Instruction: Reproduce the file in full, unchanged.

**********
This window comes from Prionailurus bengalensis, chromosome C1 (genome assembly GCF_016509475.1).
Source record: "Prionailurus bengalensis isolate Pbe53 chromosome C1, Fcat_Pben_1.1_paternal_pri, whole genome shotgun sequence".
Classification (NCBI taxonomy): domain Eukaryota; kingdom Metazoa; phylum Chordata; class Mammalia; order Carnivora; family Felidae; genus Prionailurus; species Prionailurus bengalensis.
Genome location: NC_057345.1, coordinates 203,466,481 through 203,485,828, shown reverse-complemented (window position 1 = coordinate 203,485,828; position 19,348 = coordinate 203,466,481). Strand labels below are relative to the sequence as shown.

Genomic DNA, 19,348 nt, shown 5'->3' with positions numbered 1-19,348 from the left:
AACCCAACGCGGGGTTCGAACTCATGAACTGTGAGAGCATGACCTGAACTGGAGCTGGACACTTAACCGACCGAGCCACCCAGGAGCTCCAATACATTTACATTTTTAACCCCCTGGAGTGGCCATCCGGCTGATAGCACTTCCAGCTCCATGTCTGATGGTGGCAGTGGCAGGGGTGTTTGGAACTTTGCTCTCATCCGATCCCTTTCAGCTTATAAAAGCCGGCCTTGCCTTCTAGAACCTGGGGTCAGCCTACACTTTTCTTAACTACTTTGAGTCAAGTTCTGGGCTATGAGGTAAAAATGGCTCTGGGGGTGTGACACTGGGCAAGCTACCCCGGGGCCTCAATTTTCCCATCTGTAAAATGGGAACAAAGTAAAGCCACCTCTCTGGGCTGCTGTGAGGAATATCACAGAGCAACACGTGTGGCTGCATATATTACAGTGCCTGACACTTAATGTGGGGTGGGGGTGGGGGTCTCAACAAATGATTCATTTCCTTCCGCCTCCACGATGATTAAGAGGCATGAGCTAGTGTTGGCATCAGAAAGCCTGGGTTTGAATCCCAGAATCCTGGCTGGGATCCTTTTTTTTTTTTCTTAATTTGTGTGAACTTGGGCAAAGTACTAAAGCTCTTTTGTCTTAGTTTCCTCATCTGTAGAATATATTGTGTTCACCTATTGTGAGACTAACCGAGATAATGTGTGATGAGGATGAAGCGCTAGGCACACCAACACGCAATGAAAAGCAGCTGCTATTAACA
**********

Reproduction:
This window comes from Prionailurus bengalensis, chromosome C1 (genome assembly GCF_016509475.1).
Source record: "Prionailurus bengalensis isolate Pbe53 chromosome C1, Fcat_Pben_1.1_paternal_pri, whole genome shotgun sequence".
Classification (NCBI taxonomy): domain Eukaryota; kingdom Metazoa; phylum Chordata; class Mammalia; order Carnivora; family Felidae; genus Prionailurus; species Prionailurus bengalensis.
Genome location: NC_057345.1, coordinates 203,466,481 through 203,485,828, shown reverse-complemented (window position 1 = coordinate 203,485,828; position 19,348 = coordinate 203,466,481). Strand labels below are relative to the sequence as shown.

Genomic DNA, 19,348 nt, shown 5'->3' with positions numbered 1-19,348 from the left:
AACCCAACGCGGGGTTCGAACTCATGAACTGTGAGAGCATGACCTGAACTGGAGCTGGACACTTAACCGACCGAGCCACCCAGGAGCTCCAATACATTTACATTTTTAACCCCCTGGAGTGGCCATCCGGCTGATAGCACTTCCAGCTCCATGTCTGATGGTGGCAGTGGCAGGGGTGTTTGGAACTTTGCTCTCATCCGATCCCTTTCAGCTTATAAAAGCCGGCCTTGCCTTCTAGAACCTGGGGTCAGCCTACACTTTTCTTAACTACTTTGAGTCAAGTTCTGGGCTATGAGGTAAAAATGGCTCTGGGGGTGTGACACTGGGCAAGCTACCCCGGGGCCTCAATTTTCCCATCTGTAAAATGGGAACAAAGTAAAGCCACCTCTCTGGGCTGCTGTGAGGAATATCACAGAGCAACACGTGTGGCTGCATATATTACAGTGCCTGACACTTAATGTGGGGTGGGGGTGGGGGTCTCAACAAATGATTCATTTCCTTCCGCCTCCACGATGATTAAGAGGCATGAGCTAGTGTTGGCATCAGAAAGCCTGGGTTTGAATCCCAGAATCCTGGCTGGGATCCTTTTTTTTTTTTCTTAATTTGTGTGAACTTGGGCAAAGTACTAAAGCTCTTTTGTCTTAGTTTCCTCATCTGTAGAATATATTGTGTTCACCTATTGTGAGACTAACCGAGATAATGTGTGATGAGGATGAAGCGCTAGGCACACCAACACGCAATGAAAAGCAGCTGCTATTAACA